I first heard this story nearly twenty years ago and its message has always stayed with me. It was originally told by the famous motivational speaker, Zig Ziglar, many years ago and has a message we can all learn from.
How many times has something made you angry and you vented that anger out on someone else in your office, someone who didn’t deserve it? We don’t realize the chain reaction that can cause. Take a minute to ponder the following story:
Mr. B was the top dog in a very large company. Every morning, he met some of his buddies for breakfast. One morning, he lost track of time, looked at his watch, and realized he was going to be late for work. He left the restaurant and jumped in his car. He barely had the engine started when he threw it in reverse to back out. He burned rubber leaving the parking lot. As he got on the freeway, he put the pedal to the metal and took off.
As he sped down the highway, he looked in his rear view mirror. His heart skipped a beat when he saw the flashing lights. He pulled over and rolled down his window.
“Where are you going in such a hurry,” the officer asked.
“I need to get to work,” he replied abruptly, “I’m a very important man,” declared Mr. B
“Well, you’re not above the law,” the officer said.
“I didn’t say I was … but shouldn’t you be chasing real criminals and leave me alone?”
That was the wrong thing to say, because the officer replied, “I’ll leave you alone in a few minutes. Let me see your driver’s license, registration, and proof of insurance.”
Mr. B handed him the requested information. Then he sat there and stewed. As the minutes passed by, he got more and more angry.
The officer came back and handed Mr. B a ticket, along with the rest of his documents. Mr. B grabbed them out of the officer’s hand, rolled up his window, and took off down the road.
By the time Mr. B finally arrived at work, he was very unhappy about how late it was. The first person he saw was his sales manager.
“Good morning, Mr. B” said the sales manager with a smile.
“There’s nothing good about it,” barked Mr. B, “I want to see you in my office NOW!”
The sales manager followed him into his office, and Mr. B threw his coat down on the couch, obviously peeved. “You fell short of your goal last week for the second week in a row. I want to know what you’re going to do to get back on track and I want to know now.”
“Mr. B,” the sales manager objected, “We just talked about this yesterday. We have four big deals. Any one of them will put us over the top and I’m sure we’ll get at least one of them.”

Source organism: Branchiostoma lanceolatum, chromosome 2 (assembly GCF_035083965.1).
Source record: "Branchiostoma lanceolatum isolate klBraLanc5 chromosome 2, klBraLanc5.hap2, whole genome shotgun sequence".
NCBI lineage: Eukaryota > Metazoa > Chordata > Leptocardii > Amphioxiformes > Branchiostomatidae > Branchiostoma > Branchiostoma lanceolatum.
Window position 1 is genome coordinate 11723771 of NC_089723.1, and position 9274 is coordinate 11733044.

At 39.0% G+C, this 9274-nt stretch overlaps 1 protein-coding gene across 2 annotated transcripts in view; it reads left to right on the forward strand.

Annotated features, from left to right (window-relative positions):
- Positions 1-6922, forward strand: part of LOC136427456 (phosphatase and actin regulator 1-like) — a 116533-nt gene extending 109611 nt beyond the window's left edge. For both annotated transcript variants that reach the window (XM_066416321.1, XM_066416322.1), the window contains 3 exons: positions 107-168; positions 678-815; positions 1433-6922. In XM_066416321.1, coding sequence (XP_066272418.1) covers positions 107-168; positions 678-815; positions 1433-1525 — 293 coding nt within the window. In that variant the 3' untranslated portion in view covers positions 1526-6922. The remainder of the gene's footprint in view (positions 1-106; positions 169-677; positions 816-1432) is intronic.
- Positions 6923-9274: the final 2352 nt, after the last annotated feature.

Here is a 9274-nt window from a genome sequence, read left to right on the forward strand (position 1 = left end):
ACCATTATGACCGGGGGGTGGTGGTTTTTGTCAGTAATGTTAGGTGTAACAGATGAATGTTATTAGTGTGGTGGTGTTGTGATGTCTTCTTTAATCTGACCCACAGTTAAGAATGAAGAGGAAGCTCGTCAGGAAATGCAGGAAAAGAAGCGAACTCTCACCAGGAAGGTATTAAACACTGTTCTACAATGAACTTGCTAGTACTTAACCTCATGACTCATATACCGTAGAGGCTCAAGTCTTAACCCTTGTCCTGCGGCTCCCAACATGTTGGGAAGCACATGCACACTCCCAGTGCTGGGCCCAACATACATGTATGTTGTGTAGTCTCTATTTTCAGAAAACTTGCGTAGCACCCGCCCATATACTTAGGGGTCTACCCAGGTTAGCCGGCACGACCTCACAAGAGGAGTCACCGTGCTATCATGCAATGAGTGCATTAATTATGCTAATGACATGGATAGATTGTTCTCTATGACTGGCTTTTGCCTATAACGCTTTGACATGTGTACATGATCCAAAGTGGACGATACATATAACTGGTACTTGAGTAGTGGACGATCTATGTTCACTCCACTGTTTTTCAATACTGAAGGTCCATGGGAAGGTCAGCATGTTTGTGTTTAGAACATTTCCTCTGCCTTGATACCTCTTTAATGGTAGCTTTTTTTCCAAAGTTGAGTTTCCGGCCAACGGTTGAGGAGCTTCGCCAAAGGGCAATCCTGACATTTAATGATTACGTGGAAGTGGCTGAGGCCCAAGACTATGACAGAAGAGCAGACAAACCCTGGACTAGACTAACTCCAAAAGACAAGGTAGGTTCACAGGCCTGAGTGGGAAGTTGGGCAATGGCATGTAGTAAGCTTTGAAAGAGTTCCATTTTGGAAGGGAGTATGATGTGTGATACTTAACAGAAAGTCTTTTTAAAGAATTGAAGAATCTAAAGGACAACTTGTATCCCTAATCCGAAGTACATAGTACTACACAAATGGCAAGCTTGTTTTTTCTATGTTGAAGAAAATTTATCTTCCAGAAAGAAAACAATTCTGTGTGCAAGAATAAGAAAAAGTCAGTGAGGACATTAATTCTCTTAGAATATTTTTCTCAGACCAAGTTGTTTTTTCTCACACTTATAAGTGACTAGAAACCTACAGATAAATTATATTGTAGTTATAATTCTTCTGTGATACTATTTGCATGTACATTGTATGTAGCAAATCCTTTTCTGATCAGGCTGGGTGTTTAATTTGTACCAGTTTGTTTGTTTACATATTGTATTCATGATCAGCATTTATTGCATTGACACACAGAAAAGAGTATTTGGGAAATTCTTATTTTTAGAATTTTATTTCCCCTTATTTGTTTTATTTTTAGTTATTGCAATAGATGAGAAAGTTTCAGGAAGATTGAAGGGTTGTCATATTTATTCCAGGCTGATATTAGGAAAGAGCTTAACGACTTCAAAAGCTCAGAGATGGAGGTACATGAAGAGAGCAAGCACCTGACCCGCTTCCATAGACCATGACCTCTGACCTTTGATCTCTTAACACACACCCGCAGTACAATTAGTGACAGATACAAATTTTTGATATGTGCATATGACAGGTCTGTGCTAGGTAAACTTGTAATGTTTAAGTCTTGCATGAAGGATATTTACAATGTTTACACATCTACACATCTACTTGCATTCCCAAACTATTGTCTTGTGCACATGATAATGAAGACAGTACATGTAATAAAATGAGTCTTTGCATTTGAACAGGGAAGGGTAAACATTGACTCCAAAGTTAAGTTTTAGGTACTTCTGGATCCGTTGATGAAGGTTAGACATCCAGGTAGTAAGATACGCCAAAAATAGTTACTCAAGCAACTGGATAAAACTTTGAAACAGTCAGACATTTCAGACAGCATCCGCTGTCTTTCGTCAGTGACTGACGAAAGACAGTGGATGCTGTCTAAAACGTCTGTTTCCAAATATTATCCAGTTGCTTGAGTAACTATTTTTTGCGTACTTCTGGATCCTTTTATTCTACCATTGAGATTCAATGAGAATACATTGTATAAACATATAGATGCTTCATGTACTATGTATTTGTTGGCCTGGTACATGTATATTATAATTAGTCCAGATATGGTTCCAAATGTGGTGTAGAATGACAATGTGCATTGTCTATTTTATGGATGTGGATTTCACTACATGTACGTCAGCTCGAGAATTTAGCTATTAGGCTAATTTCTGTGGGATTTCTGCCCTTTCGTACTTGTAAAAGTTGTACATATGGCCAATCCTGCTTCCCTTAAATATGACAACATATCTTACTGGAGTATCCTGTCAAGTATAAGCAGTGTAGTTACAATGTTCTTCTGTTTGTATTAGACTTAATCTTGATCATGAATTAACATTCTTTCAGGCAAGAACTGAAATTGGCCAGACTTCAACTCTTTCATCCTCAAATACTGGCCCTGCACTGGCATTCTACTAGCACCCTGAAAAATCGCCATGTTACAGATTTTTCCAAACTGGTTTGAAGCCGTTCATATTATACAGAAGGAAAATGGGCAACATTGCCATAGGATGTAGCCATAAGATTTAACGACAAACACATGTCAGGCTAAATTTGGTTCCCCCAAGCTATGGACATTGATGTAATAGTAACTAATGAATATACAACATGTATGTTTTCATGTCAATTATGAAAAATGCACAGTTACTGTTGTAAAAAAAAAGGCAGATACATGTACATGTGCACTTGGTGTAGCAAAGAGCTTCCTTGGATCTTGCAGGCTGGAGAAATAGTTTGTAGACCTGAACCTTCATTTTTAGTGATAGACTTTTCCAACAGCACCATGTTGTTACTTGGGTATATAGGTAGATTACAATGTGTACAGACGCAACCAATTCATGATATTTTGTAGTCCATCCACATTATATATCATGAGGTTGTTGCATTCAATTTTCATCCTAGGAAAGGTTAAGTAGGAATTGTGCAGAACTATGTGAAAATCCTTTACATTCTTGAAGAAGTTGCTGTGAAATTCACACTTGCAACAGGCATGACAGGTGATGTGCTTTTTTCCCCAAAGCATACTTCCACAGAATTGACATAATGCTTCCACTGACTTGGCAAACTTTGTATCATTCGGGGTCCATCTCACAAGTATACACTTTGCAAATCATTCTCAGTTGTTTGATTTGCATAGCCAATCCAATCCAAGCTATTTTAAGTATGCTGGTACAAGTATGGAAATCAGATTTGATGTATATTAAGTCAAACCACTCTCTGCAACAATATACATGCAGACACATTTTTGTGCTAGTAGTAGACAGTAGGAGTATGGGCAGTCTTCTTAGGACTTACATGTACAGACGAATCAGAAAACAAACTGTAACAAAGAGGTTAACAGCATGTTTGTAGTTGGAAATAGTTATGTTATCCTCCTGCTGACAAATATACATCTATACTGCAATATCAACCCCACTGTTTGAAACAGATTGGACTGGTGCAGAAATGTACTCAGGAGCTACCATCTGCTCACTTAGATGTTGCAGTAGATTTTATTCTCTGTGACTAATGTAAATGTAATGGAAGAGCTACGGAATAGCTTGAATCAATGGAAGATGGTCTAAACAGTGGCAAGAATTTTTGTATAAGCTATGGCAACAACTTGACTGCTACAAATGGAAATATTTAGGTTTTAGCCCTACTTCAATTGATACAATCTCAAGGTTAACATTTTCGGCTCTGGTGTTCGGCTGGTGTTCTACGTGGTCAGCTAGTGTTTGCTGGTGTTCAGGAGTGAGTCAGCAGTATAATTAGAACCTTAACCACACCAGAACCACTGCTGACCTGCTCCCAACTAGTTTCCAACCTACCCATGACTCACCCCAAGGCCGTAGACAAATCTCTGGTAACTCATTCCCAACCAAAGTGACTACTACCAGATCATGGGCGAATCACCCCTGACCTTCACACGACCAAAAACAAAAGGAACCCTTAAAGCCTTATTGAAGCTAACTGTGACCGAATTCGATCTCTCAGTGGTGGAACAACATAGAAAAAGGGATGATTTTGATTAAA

“I’ll believe it when I see it,” Mr. B blurted out while looking at some papers on his desk. “You’re dismissed.”
The bewildered sales manager walked back to his office, and promptly yelled at his assistant for not having the documents ready for him to sign, despite the fact he’d just given them to her.
The assistant stormed out into the lobby, threw the pile of documents on the receptionist’s desk and said “I need these typed right now, and don’t go to lunch until they’re ready.”
The receptionist arrives home, late because of the extra work she had to do, that wasn’t even part of her job. She sees her twelve-year old son, pants pocket torn, lying on the floor in front of the television, and she lays into him. “I work hard all day to buy you clothes, and I get home from work and see you’ve torn another pair of jeans, and all you do is lie around the house. I would appreciate a little help around here. No more television for you…go to your room.”
Muttering to himself about the unfairness of it all, the boy heads to his room, when the family cat unwisely chose that moment to cross his path. The boy kicked the cat, and sent him scurrying from the room.
This story begs us to ask the question:
Wouldn’t it have been much better, for everyone involved, if Mr. B had just gone directly to the receptionist’s house and kicked her cat himself?
Now ask yourself:
Whose cat are you kicking?
The next time you get upset for whatever reason, stop for a minute, calm down, and take a breath before you in turn take that anger out on one of your co-workers. Our actions have consequences, consequences we may never know, but consequences none-the-less. Don’t be the person who kicks their cat.
We see our co-workers probably more than we see our own families. These are the people you spend most of your time with during the week, so it’s important to treat them with respect and kindness. Remember that negativity begets negativity and the same is true for being positive. We get what we give.